This poem about science fiction is a brilliant look at genres, and what it’s like to imagine how the world could be different. And several phrases from Anne Boyer’s “Science Fiction” will be stuck in my head for ages. It’s short—go read it!
Left brain, right brain, BS! Today we are uniting the arts and the sciences, which means that we want your best science-based poetry. Haiku, sonnet, free verse—even the lowly limerick. All are welcome.
There are so many ways to celebrate the grandeur of the King of Monsters. But author Jo Walton may have just found the best possible way.
Do you read speculative poetry? Wait, before you answer that, let me ask: do you read poetry? April is National Poetry Month, after all. And if you're not a regular poem reader you'll probably read at least one sometime this month.
Here's your new Beowulf: Kieran Bew (Da Vinci's Demons) has been cast as the Medieval hero, who fights a monster during the Dark Ages. He'll star in ITV's TV series based on the classic epic poem.
When people list the most important fantasy characters of all time, they often leave out a few classics that just happen to be off the beaten track. Like Asterix. But also, Archy and Mehitabel, the cockroach and alley cat who captured the imaginations of a whole generation.
They mocked when Edgar Allan Poe published his prose poem "Eureka" in his last year of life, describing how the universe had begun with a single "primordial particle" that exploded outwards in "one instantaneous flash." But 80 years later, cosmologists started realizing that Poe had been on to something.
The team over Comics Alliance dug through old copies of Starlog Magazine recently (as you do) and came across the best piece of Batman poetry since... well, ever. The Dark Knight has inspired many creatives over the years, but perhaps never so strangely brilliant as this.
The poem "Sci-Fi Violence" by Josh Bell (No Planets Strike) manages to tell a complete story of alien attacks and the trauma suffered by a survivor, with just a few well-chosen images here and there. It's totally intense, and it's well worth the five or six minutes it'll take to read.
This week's Sunday Puzzle looks like a mathematical equation. Well, it is a mathematical equation. But hidden in that equation is a poem. Can you recite it back to us?
On January 15, the Vancouver Poetry House Society held its annual Nerd Poetry Slam. Matt Loeb's came in fifth, but I really feel like "Sci Lingo We Ride" deserves a ton of accolades. The references fly thick and fast in this poem.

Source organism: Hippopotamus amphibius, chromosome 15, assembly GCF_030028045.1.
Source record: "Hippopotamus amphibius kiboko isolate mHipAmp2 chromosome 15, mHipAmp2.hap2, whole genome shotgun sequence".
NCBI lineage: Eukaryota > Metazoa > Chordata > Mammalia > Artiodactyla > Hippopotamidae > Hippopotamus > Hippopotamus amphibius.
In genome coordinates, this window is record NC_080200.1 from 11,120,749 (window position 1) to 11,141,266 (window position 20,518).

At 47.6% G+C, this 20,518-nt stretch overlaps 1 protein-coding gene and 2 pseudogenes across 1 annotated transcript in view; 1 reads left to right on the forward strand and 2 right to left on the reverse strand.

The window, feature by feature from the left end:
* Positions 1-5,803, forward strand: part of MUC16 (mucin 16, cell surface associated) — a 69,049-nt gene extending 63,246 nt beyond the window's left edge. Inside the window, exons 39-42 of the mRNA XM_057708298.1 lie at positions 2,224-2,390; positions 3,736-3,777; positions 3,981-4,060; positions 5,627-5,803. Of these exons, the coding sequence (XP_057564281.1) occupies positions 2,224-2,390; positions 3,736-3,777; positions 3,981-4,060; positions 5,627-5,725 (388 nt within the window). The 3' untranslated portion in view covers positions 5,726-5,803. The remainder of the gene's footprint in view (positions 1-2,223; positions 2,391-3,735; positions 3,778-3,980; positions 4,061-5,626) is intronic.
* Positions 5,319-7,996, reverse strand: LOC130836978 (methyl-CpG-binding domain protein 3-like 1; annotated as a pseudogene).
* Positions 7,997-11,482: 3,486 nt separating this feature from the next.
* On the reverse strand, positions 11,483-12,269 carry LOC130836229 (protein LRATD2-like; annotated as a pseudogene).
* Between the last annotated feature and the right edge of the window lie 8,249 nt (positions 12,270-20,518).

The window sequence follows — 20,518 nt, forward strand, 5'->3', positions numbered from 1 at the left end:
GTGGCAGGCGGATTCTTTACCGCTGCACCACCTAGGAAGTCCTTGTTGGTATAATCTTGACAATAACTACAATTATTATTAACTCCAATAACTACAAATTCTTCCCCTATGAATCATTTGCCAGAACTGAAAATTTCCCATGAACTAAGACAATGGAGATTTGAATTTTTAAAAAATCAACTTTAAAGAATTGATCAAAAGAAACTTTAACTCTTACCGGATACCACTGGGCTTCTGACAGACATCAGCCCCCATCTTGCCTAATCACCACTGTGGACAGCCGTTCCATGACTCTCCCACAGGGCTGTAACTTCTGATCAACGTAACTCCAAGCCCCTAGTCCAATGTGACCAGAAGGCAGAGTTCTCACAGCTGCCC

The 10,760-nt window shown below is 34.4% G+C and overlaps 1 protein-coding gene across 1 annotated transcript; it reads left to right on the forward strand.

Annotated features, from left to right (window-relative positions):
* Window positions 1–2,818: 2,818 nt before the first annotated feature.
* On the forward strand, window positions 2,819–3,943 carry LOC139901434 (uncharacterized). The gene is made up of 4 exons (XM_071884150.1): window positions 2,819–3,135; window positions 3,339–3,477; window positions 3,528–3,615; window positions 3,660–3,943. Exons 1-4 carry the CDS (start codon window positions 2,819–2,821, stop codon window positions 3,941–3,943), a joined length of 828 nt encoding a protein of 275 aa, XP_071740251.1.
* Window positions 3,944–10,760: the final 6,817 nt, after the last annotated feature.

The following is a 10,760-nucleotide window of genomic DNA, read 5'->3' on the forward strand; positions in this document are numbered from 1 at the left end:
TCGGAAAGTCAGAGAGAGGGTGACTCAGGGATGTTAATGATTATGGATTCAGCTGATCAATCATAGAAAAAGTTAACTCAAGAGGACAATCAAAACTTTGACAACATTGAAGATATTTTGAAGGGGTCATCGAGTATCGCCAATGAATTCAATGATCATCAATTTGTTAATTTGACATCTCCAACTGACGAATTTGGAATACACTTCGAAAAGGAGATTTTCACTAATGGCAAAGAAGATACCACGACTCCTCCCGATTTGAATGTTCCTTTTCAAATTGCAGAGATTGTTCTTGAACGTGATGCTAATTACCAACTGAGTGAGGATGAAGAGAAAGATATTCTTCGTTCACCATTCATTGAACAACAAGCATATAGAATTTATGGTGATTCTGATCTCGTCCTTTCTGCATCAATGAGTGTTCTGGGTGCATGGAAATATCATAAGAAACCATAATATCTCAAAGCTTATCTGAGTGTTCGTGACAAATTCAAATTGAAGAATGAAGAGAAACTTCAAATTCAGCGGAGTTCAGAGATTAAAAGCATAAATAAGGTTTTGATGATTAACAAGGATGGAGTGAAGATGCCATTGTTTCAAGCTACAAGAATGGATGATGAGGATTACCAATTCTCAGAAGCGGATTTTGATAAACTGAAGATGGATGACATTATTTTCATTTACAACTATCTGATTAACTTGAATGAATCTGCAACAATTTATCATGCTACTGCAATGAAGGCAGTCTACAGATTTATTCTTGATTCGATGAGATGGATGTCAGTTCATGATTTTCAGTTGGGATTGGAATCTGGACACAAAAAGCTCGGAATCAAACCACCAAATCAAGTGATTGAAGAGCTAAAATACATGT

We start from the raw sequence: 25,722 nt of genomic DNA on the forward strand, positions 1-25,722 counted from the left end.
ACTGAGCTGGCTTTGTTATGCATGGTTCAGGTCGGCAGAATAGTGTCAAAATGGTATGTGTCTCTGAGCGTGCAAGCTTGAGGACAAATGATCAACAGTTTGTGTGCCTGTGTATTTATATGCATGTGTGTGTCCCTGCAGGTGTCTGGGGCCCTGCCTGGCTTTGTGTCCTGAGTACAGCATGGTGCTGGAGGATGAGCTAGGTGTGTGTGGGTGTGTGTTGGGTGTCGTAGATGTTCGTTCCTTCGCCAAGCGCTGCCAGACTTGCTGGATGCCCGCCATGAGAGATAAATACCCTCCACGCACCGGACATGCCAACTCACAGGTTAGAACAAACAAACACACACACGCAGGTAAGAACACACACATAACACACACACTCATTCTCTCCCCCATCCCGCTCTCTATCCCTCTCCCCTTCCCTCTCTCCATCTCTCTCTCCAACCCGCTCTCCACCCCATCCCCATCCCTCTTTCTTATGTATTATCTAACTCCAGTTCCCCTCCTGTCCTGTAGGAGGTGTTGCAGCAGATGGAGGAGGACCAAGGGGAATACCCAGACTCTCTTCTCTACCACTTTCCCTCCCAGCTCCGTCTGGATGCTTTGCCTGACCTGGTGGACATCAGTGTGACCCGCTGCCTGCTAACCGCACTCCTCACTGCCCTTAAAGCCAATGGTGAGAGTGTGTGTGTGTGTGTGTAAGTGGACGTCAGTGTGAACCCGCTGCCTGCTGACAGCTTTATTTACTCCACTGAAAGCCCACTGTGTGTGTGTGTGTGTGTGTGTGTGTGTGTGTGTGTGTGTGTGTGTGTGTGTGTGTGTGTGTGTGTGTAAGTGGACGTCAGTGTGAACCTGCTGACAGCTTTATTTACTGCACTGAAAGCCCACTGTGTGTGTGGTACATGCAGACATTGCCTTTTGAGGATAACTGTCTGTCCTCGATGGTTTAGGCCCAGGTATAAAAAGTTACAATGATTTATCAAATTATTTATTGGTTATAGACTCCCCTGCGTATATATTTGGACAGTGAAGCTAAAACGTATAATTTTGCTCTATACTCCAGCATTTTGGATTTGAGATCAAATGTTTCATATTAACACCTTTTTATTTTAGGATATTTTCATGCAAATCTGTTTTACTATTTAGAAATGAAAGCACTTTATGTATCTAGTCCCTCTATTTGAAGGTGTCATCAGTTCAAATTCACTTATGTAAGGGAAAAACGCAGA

In her slam poem Fantastic Breasts and Where To Find Them, Brenna Twohy quickly gets to the heart of why so many people love their erotica attached to familiar fictional characters while powerfully critiquing certain types of mainstream pornography.
Any student of Latin lyric poetry will tell you that Catullus' poems get pretty raunchy, obsessed with genitalia, semen, and sex in general. But one of his poems is so vulgar that an uncensored modern English translation wasn't published until the 20th century.
The rhyming animated short Wayne the Stegosaurus feels like a children's book come to life. This pea-brained dinosaur may be stupid, but he also leads an incredibly charming life.
This short video shows us three different American Sign Language poems - two of which are less than a minute long. They give us an idea of poetry that is entirely out of most mainstream experience, and surprisingly understandable.
When he wasn't writing science fiction, writer Isaac Asimov was composing his Lecherous Limericks, dirty little ditties he wrote for his own amusement. So what does Asimov's bawdy poetry sound like?
One of the major influences on The Hobbit was the Anglo-Saxon epic poem Beowulf, which was the subject of many of J.R.R. Tolkien's lectures. Now, 90 years after Tolkien translated the poem, his version of Beowulf is finally coming to print.
Can you tell the difference between poetry written by a human and poetry generated by a computer? Bot or Not is a Turing test for poetry; take the quiz to see if you can guess the provenance of each poem. It turns out that some of those bots aren't half-bad poets.
When a reader sends a particularly poetic message to the Jezebel inbox, some of the writers will notice the message's linguistic symmetry and gleefully announce, "Haiku!" Truthfully, most of these messages aren't perfect haikus (or "hokkus" for all those Ezra Pound fascists lurking in the comments), but they are very…